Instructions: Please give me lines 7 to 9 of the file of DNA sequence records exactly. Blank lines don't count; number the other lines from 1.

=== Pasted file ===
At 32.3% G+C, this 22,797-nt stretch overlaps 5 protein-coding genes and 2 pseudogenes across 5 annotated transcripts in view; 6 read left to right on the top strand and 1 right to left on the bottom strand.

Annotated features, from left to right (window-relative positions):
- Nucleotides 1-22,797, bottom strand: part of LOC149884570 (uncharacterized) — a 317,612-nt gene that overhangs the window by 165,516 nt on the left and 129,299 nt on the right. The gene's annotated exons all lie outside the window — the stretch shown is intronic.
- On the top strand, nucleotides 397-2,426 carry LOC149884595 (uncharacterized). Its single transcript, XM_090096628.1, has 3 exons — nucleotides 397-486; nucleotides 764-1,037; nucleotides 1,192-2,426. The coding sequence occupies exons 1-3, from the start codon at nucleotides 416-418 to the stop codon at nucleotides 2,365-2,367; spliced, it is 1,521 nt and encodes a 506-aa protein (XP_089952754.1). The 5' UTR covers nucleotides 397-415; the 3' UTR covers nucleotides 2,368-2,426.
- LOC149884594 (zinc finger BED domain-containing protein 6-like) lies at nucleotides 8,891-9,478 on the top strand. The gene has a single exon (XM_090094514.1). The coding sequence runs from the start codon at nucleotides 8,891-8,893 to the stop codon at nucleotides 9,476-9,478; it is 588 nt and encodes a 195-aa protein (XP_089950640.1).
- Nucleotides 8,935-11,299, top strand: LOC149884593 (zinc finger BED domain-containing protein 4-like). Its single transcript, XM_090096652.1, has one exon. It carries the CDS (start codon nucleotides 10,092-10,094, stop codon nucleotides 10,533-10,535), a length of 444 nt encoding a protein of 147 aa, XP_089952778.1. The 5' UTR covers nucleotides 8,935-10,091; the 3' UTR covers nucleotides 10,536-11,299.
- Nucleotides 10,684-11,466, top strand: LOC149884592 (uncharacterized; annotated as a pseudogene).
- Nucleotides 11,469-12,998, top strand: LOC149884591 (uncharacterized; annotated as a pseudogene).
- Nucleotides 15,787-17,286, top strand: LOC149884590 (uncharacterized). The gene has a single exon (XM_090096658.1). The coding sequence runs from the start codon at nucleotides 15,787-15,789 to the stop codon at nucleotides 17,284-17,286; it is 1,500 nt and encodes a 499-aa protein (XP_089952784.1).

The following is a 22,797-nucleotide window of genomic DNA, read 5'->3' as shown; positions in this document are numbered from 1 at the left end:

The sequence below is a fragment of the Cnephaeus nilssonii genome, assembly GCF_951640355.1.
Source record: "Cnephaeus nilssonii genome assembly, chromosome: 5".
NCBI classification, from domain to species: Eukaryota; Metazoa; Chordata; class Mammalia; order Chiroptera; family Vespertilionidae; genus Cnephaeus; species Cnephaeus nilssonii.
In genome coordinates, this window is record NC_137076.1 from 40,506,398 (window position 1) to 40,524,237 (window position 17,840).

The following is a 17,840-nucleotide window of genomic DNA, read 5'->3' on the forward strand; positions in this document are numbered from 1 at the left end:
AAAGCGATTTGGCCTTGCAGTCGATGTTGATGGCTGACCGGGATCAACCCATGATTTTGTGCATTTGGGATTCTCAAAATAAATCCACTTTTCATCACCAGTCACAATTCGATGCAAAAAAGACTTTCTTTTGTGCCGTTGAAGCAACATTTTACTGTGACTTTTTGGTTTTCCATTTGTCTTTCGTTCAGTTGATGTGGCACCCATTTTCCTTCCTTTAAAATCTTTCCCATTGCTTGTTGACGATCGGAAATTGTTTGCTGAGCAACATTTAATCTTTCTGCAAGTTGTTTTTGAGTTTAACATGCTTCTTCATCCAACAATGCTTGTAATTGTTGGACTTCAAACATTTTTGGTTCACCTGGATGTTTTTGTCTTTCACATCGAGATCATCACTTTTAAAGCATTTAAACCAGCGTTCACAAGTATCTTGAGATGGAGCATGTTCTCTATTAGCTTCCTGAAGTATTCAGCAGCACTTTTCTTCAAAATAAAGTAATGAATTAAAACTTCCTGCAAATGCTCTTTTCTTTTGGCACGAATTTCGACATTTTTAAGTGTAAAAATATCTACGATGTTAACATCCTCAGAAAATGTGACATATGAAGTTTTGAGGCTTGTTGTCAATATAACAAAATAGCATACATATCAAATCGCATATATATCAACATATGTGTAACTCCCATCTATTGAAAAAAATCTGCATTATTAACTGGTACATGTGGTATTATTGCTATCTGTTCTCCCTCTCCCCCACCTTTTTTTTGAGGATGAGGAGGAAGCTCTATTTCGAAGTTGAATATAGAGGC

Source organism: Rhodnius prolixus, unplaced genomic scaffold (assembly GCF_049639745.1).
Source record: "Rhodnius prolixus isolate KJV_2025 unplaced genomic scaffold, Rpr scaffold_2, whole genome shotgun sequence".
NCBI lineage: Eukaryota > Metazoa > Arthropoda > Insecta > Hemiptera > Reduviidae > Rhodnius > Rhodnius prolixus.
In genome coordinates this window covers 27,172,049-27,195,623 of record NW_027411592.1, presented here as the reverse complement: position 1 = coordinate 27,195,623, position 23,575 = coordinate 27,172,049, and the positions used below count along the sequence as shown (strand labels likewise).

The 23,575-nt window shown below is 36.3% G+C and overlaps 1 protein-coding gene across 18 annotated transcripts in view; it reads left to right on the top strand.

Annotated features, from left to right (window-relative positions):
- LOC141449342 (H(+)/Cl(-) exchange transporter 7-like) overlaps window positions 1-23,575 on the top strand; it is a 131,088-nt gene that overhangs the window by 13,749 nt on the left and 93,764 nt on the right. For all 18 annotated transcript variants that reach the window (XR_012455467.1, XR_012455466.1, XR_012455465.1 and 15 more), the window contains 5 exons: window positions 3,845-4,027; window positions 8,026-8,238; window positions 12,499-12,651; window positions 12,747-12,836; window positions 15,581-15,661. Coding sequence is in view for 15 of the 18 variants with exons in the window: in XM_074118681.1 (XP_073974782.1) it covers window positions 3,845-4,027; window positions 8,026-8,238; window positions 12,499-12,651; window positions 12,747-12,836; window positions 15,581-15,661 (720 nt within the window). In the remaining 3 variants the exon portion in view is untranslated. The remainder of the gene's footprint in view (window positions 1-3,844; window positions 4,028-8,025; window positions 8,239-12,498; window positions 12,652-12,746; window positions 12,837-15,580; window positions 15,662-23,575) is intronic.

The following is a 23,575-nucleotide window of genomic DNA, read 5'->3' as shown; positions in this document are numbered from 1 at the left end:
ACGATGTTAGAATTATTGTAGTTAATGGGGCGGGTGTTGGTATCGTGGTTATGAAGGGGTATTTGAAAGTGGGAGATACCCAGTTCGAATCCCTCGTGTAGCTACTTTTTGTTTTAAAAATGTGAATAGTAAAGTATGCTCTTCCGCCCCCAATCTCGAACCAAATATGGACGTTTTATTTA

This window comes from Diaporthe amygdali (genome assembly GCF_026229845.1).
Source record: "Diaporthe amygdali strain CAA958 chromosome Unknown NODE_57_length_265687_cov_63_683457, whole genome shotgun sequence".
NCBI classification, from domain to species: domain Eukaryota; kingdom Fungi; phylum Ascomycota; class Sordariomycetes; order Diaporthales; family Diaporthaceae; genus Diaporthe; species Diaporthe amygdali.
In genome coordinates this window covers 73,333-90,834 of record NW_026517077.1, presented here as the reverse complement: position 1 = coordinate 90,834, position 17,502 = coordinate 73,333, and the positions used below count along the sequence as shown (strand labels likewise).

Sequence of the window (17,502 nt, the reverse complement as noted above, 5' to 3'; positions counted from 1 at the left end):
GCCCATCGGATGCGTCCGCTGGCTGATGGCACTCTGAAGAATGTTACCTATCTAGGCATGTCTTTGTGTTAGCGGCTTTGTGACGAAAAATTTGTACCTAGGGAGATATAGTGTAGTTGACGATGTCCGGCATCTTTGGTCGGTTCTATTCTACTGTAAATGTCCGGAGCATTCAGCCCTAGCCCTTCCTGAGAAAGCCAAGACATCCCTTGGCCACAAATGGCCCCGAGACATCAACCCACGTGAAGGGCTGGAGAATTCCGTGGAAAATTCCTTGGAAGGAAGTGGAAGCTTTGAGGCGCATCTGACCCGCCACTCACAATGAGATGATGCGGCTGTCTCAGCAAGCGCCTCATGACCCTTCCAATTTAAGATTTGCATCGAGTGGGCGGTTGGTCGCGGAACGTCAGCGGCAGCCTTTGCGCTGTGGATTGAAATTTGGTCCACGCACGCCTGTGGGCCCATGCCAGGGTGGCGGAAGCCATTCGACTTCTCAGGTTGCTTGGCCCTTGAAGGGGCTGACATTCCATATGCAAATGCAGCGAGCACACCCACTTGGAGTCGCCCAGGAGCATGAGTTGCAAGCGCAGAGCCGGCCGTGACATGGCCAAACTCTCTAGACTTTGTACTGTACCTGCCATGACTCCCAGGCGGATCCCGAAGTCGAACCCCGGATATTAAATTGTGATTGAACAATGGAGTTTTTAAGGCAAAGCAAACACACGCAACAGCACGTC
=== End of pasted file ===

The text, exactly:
- Nucleotides 10,684-11,466, top strand: LOC149884592 (uncharacterized; annotated as a pseudogene).
- Nucleotides 11,469-12,998, top strand: LOC149884591 (uncharacterized; annotated as a pseudogene).
- Nucleotides 15,787-17,286, top strand: LOC149884590 (uncharacterized). The gene has a single exon (XM_090096658.1). The coding sequence runs from the start codon at nucleotides 15,787-15,789 to the stop codon at nucleotides 17,284-17,286; it is 1,500 nt and encodes a 499-aa protein (XP_089952784.1).